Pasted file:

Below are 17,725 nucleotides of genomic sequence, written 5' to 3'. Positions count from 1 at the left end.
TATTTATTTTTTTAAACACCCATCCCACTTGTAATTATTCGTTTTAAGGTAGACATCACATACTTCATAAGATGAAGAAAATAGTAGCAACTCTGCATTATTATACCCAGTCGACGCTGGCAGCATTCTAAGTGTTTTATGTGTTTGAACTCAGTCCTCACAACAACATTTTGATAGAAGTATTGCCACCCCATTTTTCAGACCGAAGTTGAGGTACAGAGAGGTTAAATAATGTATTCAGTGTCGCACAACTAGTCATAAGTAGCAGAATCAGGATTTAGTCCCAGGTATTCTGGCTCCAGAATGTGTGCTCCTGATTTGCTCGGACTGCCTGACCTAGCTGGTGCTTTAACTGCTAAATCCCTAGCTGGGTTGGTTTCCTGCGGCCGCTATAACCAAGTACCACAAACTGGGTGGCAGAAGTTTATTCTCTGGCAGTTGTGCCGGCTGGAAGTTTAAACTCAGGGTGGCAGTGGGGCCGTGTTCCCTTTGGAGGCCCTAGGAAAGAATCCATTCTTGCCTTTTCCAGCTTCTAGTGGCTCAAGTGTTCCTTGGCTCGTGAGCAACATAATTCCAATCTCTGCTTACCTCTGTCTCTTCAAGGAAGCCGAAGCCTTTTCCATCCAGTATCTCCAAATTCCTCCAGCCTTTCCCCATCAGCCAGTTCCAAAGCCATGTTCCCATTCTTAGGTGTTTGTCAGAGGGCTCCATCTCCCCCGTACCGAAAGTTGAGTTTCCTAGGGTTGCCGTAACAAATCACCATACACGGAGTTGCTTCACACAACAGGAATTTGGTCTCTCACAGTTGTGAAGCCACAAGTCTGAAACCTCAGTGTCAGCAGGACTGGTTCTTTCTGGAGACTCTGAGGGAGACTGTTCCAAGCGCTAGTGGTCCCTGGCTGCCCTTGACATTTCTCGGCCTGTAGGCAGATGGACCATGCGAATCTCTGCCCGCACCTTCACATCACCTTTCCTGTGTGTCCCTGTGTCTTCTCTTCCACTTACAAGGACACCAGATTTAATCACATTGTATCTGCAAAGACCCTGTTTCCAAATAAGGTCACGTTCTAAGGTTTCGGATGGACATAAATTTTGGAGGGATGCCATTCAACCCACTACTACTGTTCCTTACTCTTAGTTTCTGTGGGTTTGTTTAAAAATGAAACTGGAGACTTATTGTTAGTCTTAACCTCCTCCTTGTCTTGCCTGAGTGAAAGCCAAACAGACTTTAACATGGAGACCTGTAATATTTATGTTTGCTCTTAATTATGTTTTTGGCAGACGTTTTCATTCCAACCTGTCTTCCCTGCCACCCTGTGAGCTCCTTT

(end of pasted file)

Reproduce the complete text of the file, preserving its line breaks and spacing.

Below are 17,725 nucleotides of genomic sequence, written 5' to 3'. Positions count from 1 at the left end.
TATTTATTTTTTTAAACACCCATCCCACTTGTAATTATTCGTTTTAAGGTAGACATCACATACTTCATAAGATGAAGAAAATAGTAGCAACTCTGCATTATTATACCCAGTCGACGCTGGCAGCATTCTAAGTGTTTTATGTGTTTGAACTCAGTCCTCACAACAACATTTTGATAGAAGTATTGCCACCCCATTTTTCAGACCGAAGTTGAGGTACAGAGAGGTTAAATAATGTATTCAGTGTCGCACAACTAGTCATAAGTAGCAGAATCAGGATTTAGTCCCAGGTATTCTGGCTCCAGAATGTGTGCTCCTGATTTGCTCGGACTGCCTGACCTAGCTGGTGCTTTAACTGCTAAATCCCTAGCTGGGTTGGTTTCCTGCGGCCGCTATAACCAAGTACCACAAACTGGGTGGCAGAAGTTTATTCTCTGGCAGTTGTGCCGGCTGGAAGTTTAAACTCAGGGTGGCAGTGGGGCCGTGTTCCCTTTGGAGGCCCTAGGAAAGAATCCATTCTTGCCTTTTCCAGCTTCTAGTGGCTCAAGTGTTCCTTGGCTCGTGAGCAACATAATTCCAATCTCTGCTTACCTCTGTCTCTTCAAGGAAGCCGAAGCCTTTTCCATCCAGTATCTCCAAATTCCTCCAGCCTTTCCCCATCAGCCAGTTCCAAAGCCATGTTCCCATTCTTAGGTGTTTGTCAGAGGGCTCCATCTCCCCCGTACCGAAAGTTGAGTTTCCTAGGGTTGCCGTAACAAATCACCATACACGGAGTTGCTTCACACAACAGGAATTTGGTCTCTCACAGTTGTGAAGCCACAAGTCTGAAACCTCAGTGTCAGCAGGACTGGTTCTTTCTGGAGACTCTGAGGGAGACTGTTCCAAGCGCTAGTGGTCCCTGGCTGCCCTTGACATTTCTCGGCCTGTAGGCAGATGGACCATGCGAATCTCTGCCCGCACCTTCACATCACCTTTCCTGTGTGTCCCTGTGTCTTCTCTTCCACTTACAAGGACACCAGATTTAATCACATTGTATCTGCAAAGACCCTGTTTCCAAATAAGGTCACGTTCTAAGGTTTCGGATGGACATAAATTTTGGAGGGATGCCATTCAACCCACTACTACTGTTCCTTACTCTTAGTTTCTGTGGGTTTGTTTAAAAATGAAACTGGAGACTTATTGTTAGTCTTAACCTCCTCCTTGTCTTGCCTGAGTGAAAGCCAAACAGACTTTAACATGGAGACCTGTAATATTTATGTTTGCTCTTAATTATGTTTTTGGCAGACGTTTTCATTCCAACCTGTCTTCCCTGCCACCCTGTGAGCTCCTTT